This is a button on the top of the window that makes the text you are editing the whole screen. This eliminates all other distractions on your screen, and it’s awesome. You can customize the compose screen to make it however you like. This is a feature I use a lot when working on new content.
You can write a synopsis for each document inside of Scrivener, like say a chapter. I didn’t start using this feature until mid-way through Pactum but really like it. This allows me to look around a manuscript and find the document I’m looking for. I don’t name chapters until I’m done with a book and sometimes I combine chapters, delete them or add new ones. Asking me what happens in chapter four will only get you a blank stare, but with the Synopsis feature, I don’t have to worry about that.
Scrivener has several different note sections, and they are all handy. Each document you make in Scrivener has it’s own notes. I use this for putting in chapter outlines so I have them at a glance. The notes section is right next to whatever you’re working on. You also have high level notes as well. I keep note files for each book where I put in little reminders about things I need to go back to and address. The notes section can save you loads of time and make your life simpler.
Word Count Target
This is a little feature that I won’t spend much time on. At the bottom of your screen you will see a little target looking thing. If you click it you can set a word count goal for a document. This is handy to ensure that a chapter is as long as you want it to be, but not getting too long. Nuff said.
This is one of my favorite features in Scrivener. It has a built in name generator. It’s under the edit menu and will create male and female names. It gives them to you in a list form and has loads of settings to get just the names you are looking for. I cannot tell you how handy this tool is. If you’ve ever found yourself wanting to hit your head on the wall trying to come up with the name of some support, this tool will save the day. Trust me, it’s awesome!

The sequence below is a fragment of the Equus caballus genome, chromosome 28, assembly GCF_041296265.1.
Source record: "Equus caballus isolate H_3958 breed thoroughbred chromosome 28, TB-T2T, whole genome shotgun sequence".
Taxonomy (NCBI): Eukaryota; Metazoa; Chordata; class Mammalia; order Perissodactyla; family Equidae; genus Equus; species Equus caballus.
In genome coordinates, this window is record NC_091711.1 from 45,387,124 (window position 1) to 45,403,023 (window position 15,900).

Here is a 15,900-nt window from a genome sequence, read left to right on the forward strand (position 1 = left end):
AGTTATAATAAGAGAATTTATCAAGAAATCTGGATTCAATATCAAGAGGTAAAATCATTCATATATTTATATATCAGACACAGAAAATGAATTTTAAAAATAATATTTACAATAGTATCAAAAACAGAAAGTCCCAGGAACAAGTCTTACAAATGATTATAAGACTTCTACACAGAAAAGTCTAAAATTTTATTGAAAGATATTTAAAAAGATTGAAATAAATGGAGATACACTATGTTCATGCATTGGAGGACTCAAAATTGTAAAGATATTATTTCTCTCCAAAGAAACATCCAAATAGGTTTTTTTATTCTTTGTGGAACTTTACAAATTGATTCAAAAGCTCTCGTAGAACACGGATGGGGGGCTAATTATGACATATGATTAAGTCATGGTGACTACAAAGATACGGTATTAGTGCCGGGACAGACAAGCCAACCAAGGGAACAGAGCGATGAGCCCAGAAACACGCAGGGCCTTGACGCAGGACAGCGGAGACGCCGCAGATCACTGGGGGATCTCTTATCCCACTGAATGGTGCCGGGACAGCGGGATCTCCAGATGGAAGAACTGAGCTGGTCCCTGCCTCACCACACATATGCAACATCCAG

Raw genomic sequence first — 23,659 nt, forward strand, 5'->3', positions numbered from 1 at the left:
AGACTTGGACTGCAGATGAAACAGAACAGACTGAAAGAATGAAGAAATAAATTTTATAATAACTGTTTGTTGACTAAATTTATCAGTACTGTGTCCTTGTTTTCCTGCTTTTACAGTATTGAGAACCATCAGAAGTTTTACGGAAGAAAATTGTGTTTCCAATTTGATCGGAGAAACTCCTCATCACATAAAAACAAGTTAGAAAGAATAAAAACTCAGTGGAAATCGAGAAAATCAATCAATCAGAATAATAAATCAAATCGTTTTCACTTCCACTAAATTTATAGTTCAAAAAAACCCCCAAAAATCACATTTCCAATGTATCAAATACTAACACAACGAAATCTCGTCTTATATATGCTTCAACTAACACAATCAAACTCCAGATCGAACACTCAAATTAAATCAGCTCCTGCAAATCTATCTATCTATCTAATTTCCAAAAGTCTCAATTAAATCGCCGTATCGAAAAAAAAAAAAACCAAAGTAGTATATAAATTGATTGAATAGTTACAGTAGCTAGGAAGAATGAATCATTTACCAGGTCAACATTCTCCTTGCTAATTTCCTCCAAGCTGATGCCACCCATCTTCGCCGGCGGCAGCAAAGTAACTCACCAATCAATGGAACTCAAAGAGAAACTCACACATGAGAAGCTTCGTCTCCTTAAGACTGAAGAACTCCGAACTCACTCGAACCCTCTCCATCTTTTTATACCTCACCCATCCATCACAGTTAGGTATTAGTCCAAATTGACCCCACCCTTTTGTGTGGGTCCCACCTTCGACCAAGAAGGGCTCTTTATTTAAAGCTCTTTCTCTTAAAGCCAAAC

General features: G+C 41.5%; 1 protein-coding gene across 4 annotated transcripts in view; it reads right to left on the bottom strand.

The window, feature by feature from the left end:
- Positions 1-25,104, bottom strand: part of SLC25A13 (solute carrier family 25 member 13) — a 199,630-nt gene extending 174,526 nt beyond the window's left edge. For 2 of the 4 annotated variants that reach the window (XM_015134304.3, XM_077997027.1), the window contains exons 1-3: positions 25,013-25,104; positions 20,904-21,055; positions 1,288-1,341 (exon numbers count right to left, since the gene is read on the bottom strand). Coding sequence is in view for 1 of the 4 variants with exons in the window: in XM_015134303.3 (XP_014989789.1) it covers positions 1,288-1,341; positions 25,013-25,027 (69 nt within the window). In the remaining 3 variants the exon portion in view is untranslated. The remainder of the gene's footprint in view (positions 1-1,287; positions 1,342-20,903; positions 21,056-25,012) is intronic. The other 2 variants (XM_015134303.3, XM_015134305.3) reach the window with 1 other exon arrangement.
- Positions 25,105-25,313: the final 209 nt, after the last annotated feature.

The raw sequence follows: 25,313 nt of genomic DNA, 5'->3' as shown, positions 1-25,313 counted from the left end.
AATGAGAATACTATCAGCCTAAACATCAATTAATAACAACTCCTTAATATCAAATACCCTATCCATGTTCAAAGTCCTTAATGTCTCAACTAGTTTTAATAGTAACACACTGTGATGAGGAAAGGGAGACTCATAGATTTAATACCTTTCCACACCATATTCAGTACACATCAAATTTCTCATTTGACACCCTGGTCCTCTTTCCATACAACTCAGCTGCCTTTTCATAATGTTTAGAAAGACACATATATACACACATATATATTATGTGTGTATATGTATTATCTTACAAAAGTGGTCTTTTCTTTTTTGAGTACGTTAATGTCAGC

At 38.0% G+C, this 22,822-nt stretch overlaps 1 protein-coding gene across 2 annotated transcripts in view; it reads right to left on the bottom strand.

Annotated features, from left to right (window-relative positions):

This is the last thing that I’ll talk about in this post. Templates allows you to create a template for documents for things like character profiles. In a profile you can add in images if you like and set it up to make sure you are coming up with everything you need for a setting or character.
As you can see Scrivener is great software that will save you time and sanity. If you want to know more about Scrivener or to download it you can find it here. I think they have a trial period on it, so by all means give it a try. I will try to write another post soon showing my workflow in Scrivener and how I have everything setup. As for you guys, I would love to hear what you think about this or other authoring software and what your favorite features are. Thank you and I hope you have a great week.
Alright everyone. In my resolutions, I said that I was going to be trying my hand at digital art. Here is my first attempt. It is a Zombie Apocalypse which I know is pretty over done, but I thought it would be a good first attempt. I’m not planning on doing all dark pieces, but I will admit this was a lot fun. The picture is all stock manipulation, and I had a blast. So please tell me what you think. Thanks.